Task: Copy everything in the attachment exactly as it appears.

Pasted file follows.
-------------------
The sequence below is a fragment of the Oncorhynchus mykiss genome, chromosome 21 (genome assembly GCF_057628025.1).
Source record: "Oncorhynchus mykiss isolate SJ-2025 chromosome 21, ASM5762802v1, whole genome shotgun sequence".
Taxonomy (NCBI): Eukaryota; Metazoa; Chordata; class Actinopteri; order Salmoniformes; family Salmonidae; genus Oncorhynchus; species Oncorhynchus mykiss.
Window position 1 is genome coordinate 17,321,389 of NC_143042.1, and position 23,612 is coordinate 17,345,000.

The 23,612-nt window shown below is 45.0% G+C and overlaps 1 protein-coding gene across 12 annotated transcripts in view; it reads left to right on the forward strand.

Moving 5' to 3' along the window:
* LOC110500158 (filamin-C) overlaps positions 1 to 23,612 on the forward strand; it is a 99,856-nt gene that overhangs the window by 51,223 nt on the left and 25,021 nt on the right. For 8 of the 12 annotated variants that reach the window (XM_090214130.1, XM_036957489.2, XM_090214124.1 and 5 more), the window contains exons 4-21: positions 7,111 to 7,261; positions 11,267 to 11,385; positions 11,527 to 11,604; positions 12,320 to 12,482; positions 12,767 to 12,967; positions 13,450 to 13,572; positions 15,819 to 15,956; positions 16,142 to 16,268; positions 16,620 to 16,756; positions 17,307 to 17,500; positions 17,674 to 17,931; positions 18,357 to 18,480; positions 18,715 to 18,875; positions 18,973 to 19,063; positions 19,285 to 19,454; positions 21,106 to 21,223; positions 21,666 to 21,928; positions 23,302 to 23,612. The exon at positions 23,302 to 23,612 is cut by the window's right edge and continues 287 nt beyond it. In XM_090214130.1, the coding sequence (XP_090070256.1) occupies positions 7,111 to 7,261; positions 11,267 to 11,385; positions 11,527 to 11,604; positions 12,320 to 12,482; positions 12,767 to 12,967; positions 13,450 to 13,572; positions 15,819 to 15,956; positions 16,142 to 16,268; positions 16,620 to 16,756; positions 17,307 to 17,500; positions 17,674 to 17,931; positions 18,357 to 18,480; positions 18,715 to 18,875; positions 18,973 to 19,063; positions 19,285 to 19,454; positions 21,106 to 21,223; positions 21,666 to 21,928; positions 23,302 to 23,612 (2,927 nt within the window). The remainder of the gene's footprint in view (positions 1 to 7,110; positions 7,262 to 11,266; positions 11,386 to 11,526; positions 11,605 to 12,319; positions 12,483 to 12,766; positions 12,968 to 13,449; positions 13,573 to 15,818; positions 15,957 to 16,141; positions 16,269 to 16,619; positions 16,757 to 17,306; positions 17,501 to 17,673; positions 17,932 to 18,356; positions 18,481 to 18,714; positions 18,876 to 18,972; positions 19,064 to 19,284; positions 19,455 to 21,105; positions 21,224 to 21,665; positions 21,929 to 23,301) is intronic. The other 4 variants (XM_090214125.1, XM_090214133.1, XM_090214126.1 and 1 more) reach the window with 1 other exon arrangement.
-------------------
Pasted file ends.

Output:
The sequence below is a fragment of the Oncorhynchus mykiss genome, chromosome 21 (genome assembly GCF_057628025.1).
Source record: "Oncorhynchus mykiss isolate SJ-2025 chromosome 21, ASM5762802v1, whole genome shotgun sequence".
Taxonomy (NCBI): Eukaryota; Metazoa; Chordata; class Actinopteri; order Salmoniformes; family Salmonidae; genus Oncorhynchus; species Oncorhynchus mykiss.
Window position 1 is genome coordinate 17,321,389 of NC_143042.1, and position 23,612 is coordinate 17,345,000.

The 23,612-nt window shown below is 45.0% G+C and overlaps 1 protein-coding gene across 12 annotated transcripts in view; it reads left to right on the forward strand.

Moving 5' to 3' along the window:
* LOC110500158 (filamin-C) overlaps positions 1 to 23,612 on the forward strand; it is a 99,856-nt gene that overhangs the window by 51,223 nt on the left and 25,021 nt on the right. For 8 of the 12 annotated variants that reach the window (XM_090214130.1, XM_036957489.2, XM_090214124.1 and 5 more), the window contains exons 4-21: positions 7,111 to 7,261; positions 11,267 to 11,385; positions 11,527 to 11,604; positions 12,320 to 12,482; positions 12,767 to 12,967; positions 13,450 to 13,572; positions 15,819 to 15,956; positions 16,142 to 16,268; positions 16,620 to 16,756; positions 17,307 to 17,500; positions 17,674 to 17,931; positions 18,357 to 18,480; positions 18,715 to 18,875; positions 18,973 to 19,063; positions 19,285 to 19,454; positions 21,106 to 21,223; positions 21,666 to 21,928; positions 23,302 to 23,612. The exon at positions 23,302 to 23,612 is cut by the window's right edge and continues 287 nt beyond it. In XM_090214130.1, the coding sequence (XP_090070256.1) occupies positions 7,111 to 7,261; positions 11,267 to 11,385; positions 11,527 to 11,604; positions 12,320 to 12,482; positions 12,767 to 12,967; positions 13,450 to 13,572; positions 15,819 to 15,956; positions 16,142 to 16,268; positions 16,620 to 16,756; positions 17,307 to 17,500; positions 17,674 to 17,931; positions 18,357 to 18,480; positions 18,715 to 18,875; positions 18,973 to 19,063; positions 19,285 to 19,454; positions 21,106 to 21,223; positions 21,666 to 21,928; positions 23,302 to 23,612 (2,927 nt within the window). The remainder of the gene's footprint in view (positions 1 to 7,110; positions 7,262 to 11,266; positions 11,386 to 11,526; positions 11,605 to 12,319; positions 12,483 to 12,766; positions 12,968 to 13,449; positions 13,573 to 15,818; positions 15,957 to 16,141; positions 16,269 to 16,619; positions 16,757 to 17,306; positions 17,501 to 17,673; positions 17,932 to 18,356; positions 18,481 to 18,714; positions 18,876 to 18,972; positions 19,064 to 19,284; positions 19,455 to 21,105; positions 21,224 to 21,665; positions 21,929 to 23,301) is intronic. The other 4 variants (XM_090214125.1, XM_090214133.1, XM_090214126.1 and 1 more) reach the window with 1 other exon arrangement.